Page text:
Australian firefighters "happy to help" in Northwest
The mountainous conditions in the Pacific Northwest will be nothing new for dozens of firefighters from Australia and New Zealand. They have arrived to help battle the many blazes burning unchecked in the region.
"We are used to tall timber and steep territory," said Warren Heslip. He is a 47-year-old firefighter from Southland, New Zealand.
Heslip was among the 71 firefighters from the southern region who picked up equipment at the National Interagency Fire Center in Boise, Idaho. Then they headed out to help a ground campaign led by firefighters from across the West and supported by U.S. soldiers.
The flames claimed the lives of three firefighters in Washington. The flames injured four others and burned 200 homes and also inspired an outpouring of volunteers. They were invited for the first time in Washington state history to help battle the blazes.
This summer's fire response across the West has been overcome by destructive blazes. The fires have torn through the tinder-dry region.
The biggest fire as of Aug. 24 was in Washington's Okanogan County. The county is on the Canadian border. A group of five fires raging out of control became the largest in state history. The fires burned more than 400 square miles. That is according to spokesman Rick Isaacson.
Lightning-sparked fires broke the state record. They exceeded the blazes that destroyed more than 300 homes in the same county last year.
"I'd like to set some different records," Okanogan County Sheriff Frank Rogers said.
The U.S. is in the midst of one of its worst fire seasons on record. Some 11,600 square miles have been burned so far. It is only the sixth-worst going back to 1960. But it is the most acreage burned by this date in a decade. So the ranking is sure to rise.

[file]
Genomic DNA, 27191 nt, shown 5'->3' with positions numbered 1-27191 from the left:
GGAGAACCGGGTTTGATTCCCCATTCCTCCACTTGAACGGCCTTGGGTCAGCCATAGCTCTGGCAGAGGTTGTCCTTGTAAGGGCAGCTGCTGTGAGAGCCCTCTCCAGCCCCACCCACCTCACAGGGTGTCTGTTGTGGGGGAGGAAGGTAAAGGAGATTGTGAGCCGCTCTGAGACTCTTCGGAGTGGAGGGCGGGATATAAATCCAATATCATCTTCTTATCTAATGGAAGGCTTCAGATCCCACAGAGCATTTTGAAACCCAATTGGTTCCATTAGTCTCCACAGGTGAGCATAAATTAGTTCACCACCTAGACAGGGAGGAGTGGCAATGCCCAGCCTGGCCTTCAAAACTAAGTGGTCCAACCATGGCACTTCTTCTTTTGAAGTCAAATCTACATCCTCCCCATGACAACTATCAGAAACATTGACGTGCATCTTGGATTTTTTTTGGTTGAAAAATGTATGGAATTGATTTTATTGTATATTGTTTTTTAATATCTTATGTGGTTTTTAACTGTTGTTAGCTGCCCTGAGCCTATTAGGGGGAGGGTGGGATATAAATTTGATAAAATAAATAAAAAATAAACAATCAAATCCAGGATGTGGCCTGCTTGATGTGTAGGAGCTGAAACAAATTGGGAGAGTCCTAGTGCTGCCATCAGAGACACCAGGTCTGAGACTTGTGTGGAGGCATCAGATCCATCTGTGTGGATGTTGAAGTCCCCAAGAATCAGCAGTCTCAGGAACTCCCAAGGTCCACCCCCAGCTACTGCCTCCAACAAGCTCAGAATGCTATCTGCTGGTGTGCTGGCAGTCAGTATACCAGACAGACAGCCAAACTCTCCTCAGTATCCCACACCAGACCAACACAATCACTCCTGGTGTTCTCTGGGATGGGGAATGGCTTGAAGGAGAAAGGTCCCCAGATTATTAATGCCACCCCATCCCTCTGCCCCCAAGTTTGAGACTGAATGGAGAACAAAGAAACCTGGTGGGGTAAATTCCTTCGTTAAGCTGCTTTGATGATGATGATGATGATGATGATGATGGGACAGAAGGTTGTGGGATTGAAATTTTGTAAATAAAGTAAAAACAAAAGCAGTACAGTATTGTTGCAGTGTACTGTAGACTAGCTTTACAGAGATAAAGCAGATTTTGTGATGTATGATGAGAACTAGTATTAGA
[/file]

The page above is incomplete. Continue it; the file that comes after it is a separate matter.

So many fires are burning in Washington that managers are taking extreme measures. They called on help from abroad and 200 U.S. troops from a base in Tacoma were the first such use of active-duty soldiers in nine years.
Jim Whittington is a Bureau of Land Management spokesman in Portland, Oregon. He said military assets cannot be used against wildfires until all civilian resources are deployed.
Active duty military personnel have been mobilized to serve as wild land firefighters a total of 35 times since 1987. The last time was in 2006.
Since then, it has not been necessary to ask for military assistance, Forest Service officials said.
Nearly 4,000 volunteers also answered the state's call for help. It was far more than will be accepted, said state Department of Natural Resources spokesman Joe Smillie.
The state is looking for former firefighters or heavy equipment operators. The hope is that they can bulldoze fire lines to corral the blazes. That would keep them from spreading in mountainous, timber-covered areas. So far, about 200 people with the right experience have been cleared to work.
The dozens of firefighters from Australia and New Zealand were being outfitted to fill a critical shortage of mid-level fire managers. Those include equipment bosses, strike team leaders and supervisors.
The Southern Hemisphere nations have been partners with the U.S. for more than 50 years. Australia and New Zealand are able to lend firefighters because the severest parts of their fire seasons occur at opposite times of the year. The last time the U.S. asked for their help was 2008. Fifty firefighters arrived. The U.S. sent firefighters abroad in 2007.
Costs for the international firefighters will be paid by the agency they are assigned to, officials said. No cost estimate was yet available.
Chris Arnol is an international liaison for Australia and New Zealand firefighters. In Boise, he said that the firefighters were ready to assist.
"We understand how tough it is for you guys and we are happy to help," he said.
Simon Martin is a 40-year-old firefighter from Collie, Australia. He agreed.
"I am sure there are a lot of fatigued firefighters out there," he said.
CRITICAL THINKING QUESTION
Why are firefighters coming from as far as New Zealand to fight these fires?
Write your answers in the comments section below